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Levels of practice, ability and understanding in Takemusu Aikido (2/2) - by Sensei de Quiros

Here we continue the article by Lewis Bernaldo de Quiros on ‘Levels of practice, ability and understanding in Takemusu Aikido’.

Once the basic technical repertoire has been developed through the fundamental levels (see Part 1 of this article) then other areas of technique and practice become accessible. For teaching purposes, theses areas can also be broken down using the semi-flowing teaching method discussed previously, however, these advanced levels are normally practiced at the second flowing level (nagare and ki no nagare). They include:

  • Jiyu waza (free style practice)

  • Henka waza (variation techniques)

  • Oyo waza (practical techniques)

  • Kaeshi waza (counter techniques)


Jiyu waza is free style practice either against a pre-determined single attack or different multiple attacks. This practice develops towards freely generated attacks from one or from multiple opponents. Technical responses are not set, but can be generated freely. It can be done in slow motion or at speed. The variations for practice at this level are many. It leads on naturally from the previous fundamental levels and allows for a more 'playful' practice of the basics in flowing form.


Henka waza are basic techniques which are changed to suit a changing attack. The technical change in the responsive technique can be either a variation of the same technique which was being applied to uke (e.g., nikyo to a variation of nikyo) or a change to a different technique altogether (e.g., nikyo to irimi nage). Learning henka waza deepens our understanding of the basic techniques as we study them from new angles and situations where uke resists, changes his attack or tries to escape. It deepens our understanding of the techniques through apprehending their limits and potential range of applications.


Oyo waza are more martially oriented, combat applications of the basic techniques. They usually involve the use of atemi (strikes) to create openings in the balance breaking set-up steps along with shorter more direct technical pathways in the resolutions. This practice needs to be done carefully and with control and within the limits of the ability to blend and receive of uke as techniques at this level are potentially physically dangerous.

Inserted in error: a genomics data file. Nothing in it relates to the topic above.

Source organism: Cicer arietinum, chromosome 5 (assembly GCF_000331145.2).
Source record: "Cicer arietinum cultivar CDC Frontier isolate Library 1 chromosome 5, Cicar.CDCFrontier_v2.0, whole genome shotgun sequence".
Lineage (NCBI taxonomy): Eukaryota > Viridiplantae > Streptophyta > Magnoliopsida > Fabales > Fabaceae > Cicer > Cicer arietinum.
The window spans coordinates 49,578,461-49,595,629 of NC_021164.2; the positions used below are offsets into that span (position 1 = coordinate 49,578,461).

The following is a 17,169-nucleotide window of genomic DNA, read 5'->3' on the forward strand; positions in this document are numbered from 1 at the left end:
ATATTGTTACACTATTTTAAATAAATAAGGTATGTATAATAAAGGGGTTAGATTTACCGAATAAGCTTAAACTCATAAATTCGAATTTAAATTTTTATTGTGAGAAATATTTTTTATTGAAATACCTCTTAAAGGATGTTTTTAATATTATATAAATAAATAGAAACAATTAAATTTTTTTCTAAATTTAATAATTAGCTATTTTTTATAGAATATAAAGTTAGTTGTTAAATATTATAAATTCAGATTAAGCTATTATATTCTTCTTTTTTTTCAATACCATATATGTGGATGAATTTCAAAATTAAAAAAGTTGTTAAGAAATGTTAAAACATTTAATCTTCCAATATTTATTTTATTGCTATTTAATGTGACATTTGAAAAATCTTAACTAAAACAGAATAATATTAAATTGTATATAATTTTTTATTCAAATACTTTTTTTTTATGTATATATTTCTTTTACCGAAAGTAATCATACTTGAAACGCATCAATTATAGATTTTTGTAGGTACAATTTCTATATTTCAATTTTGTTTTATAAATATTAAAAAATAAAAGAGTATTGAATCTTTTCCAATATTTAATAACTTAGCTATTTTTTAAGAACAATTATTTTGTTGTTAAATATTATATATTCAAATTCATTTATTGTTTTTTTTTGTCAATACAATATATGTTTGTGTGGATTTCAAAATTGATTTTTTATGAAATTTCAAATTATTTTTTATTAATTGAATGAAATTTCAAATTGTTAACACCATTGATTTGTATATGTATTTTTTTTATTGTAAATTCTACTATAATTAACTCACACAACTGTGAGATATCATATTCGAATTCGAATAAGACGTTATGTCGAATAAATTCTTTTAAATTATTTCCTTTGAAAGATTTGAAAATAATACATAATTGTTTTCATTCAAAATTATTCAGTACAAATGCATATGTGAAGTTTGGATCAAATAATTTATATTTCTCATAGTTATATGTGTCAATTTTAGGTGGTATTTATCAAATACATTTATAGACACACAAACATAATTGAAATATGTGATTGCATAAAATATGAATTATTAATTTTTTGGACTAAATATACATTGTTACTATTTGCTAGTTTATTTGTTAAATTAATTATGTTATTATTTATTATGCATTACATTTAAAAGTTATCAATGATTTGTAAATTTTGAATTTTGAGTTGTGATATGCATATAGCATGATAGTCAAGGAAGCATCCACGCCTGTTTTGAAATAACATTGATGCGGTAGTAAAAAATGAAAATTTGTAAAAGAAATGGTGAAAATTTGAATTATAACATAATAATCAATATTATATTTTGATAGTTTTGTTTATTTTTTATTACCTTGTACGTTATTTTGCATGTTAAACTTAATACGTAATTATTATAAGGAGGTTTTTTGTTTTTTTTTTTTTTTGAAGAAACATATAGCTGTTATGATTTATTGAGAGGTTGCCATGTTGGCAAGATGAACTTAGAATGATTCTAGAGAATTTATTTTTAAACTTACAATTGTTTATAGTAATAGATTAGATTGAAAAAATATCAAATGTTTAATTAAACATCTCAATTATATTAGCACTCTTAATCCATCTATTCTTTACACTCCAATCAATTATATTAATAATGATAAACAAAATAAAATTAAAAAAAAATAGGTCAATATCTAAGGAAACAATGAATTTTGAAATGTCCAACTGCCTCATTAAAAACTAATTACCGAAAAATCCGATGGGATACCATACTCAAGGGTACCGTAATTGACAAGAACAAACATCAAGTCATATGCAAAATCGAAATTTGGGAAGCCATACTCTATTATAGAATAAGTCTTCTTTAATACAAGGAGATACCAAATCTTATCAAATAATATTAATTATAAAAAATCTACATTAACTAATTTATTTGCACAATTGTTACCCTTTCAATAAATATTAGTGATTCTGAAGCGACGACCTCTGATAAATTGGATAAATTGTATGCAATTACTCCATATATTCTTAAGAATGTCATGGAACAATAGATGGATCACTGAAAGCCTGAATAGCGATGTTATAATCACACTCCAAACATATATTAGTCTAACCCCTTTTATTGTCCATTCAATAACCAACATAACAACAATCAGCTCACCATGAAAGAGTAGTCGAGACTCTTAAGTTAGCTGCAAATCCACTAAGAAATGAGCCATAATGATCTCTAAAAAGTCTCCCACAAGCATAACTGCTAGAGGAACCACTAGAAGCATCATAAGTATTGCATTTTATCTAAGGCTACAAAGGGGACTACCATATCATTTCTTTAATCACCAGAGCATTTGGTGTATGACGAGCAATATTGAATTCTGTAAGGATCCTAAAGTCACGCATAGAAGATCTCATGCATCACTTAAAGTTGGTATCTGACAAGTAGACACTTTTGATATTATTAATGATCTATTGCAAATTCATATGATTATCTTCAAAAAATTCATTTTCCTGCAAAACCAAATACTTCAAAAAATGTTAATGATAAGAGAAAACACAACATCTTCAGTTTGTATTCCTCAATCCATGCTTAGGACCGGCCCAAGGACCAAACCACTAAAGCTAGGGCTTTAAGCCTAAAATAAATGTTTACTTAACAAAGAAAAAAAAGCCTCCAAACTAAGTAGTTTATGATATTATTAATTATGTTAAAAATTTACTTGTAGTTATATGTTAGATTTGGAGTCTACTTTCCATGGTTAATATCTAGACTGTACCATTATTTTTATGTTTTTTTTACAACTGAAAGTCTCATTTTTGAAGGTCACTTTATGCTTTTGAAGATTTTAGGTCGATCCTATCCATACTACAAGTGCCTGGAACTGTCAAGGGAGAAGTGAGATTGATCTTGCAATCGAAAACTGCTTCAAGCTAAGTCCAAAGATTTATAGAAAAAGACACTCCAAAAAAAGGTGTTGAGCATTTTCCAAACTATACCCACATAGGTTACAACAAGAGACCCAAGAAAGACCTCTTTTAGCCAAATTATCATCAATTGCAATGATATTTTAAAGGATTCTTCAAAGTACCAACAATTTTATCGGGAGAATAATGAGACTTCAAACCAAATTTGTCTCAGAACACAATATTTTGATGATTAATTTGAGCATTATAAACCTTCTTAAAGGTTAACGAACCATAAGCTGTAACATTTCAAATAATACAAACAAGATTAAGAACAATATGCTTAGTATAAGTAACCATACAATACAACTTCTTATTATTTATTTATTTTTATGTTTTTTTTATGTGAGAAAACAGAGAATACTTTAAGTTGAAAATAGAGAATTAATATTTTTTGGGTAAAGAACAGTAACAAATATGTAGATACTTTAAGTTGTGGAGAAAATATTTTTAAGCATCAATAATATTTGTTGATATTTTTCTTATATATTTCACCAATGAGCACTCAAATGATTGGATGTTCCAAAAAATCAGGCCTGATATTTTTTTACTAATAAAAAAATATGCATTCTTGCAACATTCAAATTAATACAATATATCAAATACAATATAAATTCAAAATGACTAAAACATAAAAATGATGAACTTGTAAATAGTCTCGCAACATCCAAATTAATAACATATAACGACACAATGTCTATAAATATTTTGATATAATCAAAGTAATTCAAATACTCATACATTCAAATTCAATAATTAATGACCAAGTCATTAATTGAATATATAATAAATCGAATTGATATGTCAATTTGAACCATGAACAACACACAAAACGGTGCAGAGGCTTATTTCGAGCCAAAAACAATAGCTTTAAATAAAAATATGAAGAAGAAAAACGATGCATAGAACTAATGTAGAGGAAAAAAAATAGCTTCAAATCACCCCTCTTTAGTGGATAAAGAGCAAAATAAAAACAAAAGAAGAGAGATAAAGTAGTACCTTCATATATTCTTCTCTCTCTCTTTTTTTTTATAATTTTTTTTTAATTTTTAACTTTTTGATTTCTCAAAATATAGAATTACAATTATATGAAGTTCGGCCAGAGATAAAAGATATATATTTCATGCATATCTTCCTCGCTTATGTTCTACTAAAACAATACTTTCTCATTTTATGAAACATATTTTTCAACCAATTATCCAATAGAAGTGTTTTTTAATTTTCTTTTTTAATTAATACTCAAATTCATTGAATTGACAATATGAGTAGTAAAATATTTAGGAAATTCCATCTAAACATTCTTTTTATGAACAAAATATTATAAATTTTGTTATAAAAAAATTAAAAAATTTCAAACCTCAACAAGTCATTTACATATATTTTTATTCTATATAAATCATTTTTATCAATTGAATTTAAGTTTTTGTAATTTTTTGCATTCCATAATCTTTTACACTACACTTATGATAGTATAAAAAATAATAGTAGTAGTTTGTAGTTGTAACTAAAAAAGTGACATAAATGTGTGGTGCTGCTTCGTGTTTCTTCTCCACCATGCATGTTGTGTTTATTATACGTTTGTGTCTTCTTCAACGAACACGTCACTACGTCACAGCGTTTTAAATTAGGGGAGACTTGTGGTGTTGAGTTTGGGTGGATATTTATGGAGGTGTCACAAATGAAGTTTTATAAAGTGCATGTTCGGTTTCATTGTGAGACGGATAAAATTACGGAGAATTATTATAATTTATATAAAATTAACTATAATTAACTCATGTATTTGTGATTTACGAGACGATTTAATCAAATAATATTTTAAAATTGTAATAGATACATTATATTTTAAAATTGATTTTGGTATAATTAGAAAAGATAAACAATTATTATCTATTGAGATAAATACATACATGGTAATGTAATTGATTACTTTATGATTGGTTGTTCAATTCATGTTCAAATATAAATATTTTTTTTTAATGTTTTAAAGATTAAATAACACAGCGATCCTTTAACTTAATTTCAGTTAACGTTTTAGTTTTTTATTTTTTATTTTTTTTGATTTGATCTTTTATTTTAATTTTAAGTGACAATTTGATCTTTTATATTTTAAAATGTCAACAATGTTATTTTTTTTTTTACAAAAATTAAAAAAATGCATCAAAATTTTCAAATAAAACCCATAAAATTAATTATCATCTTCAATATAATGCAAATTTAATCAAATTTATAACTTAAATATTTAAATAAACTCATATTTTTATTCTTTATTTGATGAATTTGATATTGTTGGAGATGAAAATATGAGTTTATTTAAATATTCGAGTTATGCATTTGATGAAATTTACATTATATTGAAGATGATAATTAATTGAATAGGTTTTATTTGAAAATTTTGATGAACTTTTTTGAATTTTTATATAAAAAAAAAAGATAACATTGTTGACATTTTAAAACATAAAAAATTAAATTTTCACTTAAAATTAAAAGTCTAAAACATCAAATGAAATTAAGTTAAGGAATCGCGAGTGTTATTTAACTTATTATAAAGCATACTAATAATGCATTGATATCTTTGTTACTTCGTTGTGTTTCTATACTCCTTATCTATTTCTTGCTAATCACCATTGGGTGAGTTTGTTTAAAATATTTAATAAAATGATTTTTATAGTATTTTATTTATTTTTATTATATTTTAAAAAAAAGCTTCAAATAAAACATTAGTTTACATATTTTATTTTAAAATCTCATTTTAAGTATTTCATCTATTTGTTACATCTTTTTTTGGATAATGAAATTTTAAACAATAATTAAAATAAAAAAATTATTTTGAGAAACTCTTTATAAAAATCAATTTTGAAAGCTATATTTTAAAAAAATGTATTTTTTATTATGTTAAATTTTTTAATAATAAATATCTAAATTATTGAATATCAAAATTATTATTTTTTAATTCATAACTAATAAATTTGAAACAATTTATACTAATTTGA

Oyo waza are not taught until the movements and techniques at the previous fundamental levels are firmly grasped. The atemi should not break up the movements, but fit into them and the directness of the techniques at this level should not be technical shortcuts, but rather minimalistic and functionally efficient expressions of them. This level is important to know as it puts to rest many questions aikidoka have regarding the 'combat effectiveness' of Aikido. Especially those who have no experience of having trained in other martial arts and therefore have difficulty placing Aikido in a martial context. It also serves to put the basic techniques into perspective as far as connection, control and atemi are concerned (both being able to deliver atemi and being aware of when one is open to atemi from an attacker).

Modern day Aikidoka do not train with the development of this level as a priority, but without it we can easily go astray in our basic training as far as the effectiveness of the basic techniques are concerned. Knowing the oyo waza and having this knowledge 'in the background' of our training serves as a check on these important principles.


Kaeshi waza are Aikido counter techniques to Aikido techniques and were traditionally only taught to instructors. Kaeshi waza practice is advanced practice in the sense that both ukemi and the knowledge of the techniques with their internal structure needs to be well developed. Counter techniques rely on understanding and being able to feel the weaknesses in a technique which is being applied to oneself as uke and it is through these weaknesses or 'windows' that the counter blends are initiated to recapture control of one’s centre and of nage’s centre. Simply practicing set counter techniques without this inner feel for the openings is to miss the point and value of this practice.


‘Takemusu Aikido’ is the freely inspired responses to the unique demands of the moment based on the principles of Aiki. This can be either technical or 'non-technical'. This is not a level that can be 'practiced', but is more the fruit of years of practice.

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